So yeah, if you're determined to diss this guy I suppose you can. OTOH I'm not certain why you would be since even if we accept he should have paid it on time and was an inept clod for forgetting it/delaying it that still does not justify the overbilling, or the threat of foreclosure. At that point this goes from poor finance handling to...I'm not sure what you'd call it, other than gross stupidity on the part of the HOA.

SteelyDan
November 16, 2004, 02:37 AM
My random thoughts.

1. You just don't even consider foreclosing on a guy's home for a $200 HOA deficiency. If the thought even crosses your mind, you need to reevaluate your priorities. This may be even more true when the guy is an out-of-state reservist.

2. There is no shortage of HOAs that fall victim to the same malady that seems to infect city council members: a little bit of power makes them believe they are destined to decide the fate of others, for the benefit of the greater public good.

3. The lawyer's fees are not necessarily out of line. It may well take several hours to wade through all of the HOA documents (they're often close to an inch thick and go back years) and prepare and file the lien and whatever else is required under state law.

c_yeager
November 16, 2004, 03:18 AM
Considering the rate that the "legal fees" appear to by building up I half expect that the "vig" is going to be collect by slick-haired individuals with baseball bats. He would have been better off getting a loan for $200 from the shadiest dude he could find.

Of course the easiest solution would have been for the guy to pay his $200 HOA fee in the first place. I'm at a complete loss on why he didnt just do that.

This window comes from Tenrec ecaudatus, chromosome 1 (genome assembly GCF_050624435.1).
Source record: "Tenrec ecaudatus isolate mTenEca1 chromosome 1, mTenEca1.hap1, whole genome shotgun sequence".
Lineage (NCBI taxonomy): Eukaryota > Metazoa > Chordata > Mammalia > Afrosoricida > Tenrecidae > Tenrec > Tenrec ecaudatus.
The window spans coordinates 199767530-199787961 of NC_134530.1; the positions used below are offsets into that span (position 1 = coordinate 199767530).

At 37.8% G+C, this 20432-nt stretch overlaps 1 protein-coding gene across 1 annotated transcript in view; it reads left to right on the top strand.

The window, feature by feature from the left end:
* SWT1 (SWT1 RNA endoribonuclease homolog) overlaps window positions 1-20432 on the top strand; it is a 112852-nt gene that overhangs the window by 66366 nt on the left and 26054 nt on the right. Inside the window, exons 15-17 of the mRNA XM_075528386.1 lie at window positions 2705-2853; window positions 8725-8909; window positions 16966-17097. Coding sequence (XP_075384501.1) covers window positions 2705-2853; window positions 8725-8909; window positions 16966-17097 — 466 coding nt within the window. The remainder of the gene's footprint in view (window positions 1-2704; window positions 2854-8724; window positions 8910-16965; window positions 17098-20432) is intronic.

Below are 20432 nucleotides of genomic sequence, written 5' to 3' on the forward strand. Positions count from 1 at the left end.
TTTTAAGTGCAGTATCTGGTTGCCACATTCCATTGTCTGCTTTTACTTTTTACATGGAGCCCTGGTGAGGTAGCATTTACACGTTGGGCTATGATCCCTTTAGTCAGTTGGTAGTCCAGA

crucible
November 16, 2004, 06:30 AM
The fact that an organization can legally force someone to lose thier $95K home for a $200 debt is rediculous and morally wrong.

Cruc

c_yeager
November 16, 2004, 07:21 AM
The fact that an organization can legally force someone to lose thier $95K home for a $200 debt is rediculous and morally wrong.

Cruc

I agree but, the counter argument is that a man who skips out an $200 that he agreed to pay is ALSO morally wrong. In fact what the soldier did was the primary act and what the HOA did was a response. Both of them are wrong but, to quote the schoolyard mantra "he started it".

Brett Bellmore
November 16, 2004, 08:10 AM
So reposess the yard gnomes, not the whole stinking house. This has the smell of a crooked scheme to it, and I suspect the crook has a law degree.

jdkelly
November 16, 2004, 08:36 AM
I agree but, the counter argument is that a man who skips out an $200 that he agreed to pay is ALSO morally wrong. In fact what the soldier did was the primary act and what the HOA did was a response. Both of them are wrong but, to quote the schoolyard mantra "he started it".---yeager
Yeah, but even in the worse school yard, hitting the kid who cut the line for the slide with a brick is over kill. So, it would appear, is a 600% Attorneys fee and the threat of losing your home, over a $200 bill. Deployment and its financial hardship aside, the punishment should fit the crime.


Respectfully,

jdkelly

hammer4nc
November 16, 2004, 08:41 AM
This story smacks of predatory practices; on the part of the HOA. They are holding all the cards in this situation, and there's no need to start foreclosure.

The collection fees appear unreasonable. Despite the fact that some folks just love it every time some "violator" get roasted;..."I pay my bills, damn straight he should pay his too or take any consequences"...in some kind of passive-agressive pique of rage, this is not the way our legal system works. Despite what some former tilecrawlers might claim.

Here's another story with more info:
~~~~~~~~~~~~~~~~~~~~~~~~~~~~~~~~~~~~~~~~~~~~~~~~~

Bill comes, house may go while he's deployed

Bernie Haithcock says it's hard to track his homeowners fee. The neighborhood association is eyeing foreclosure.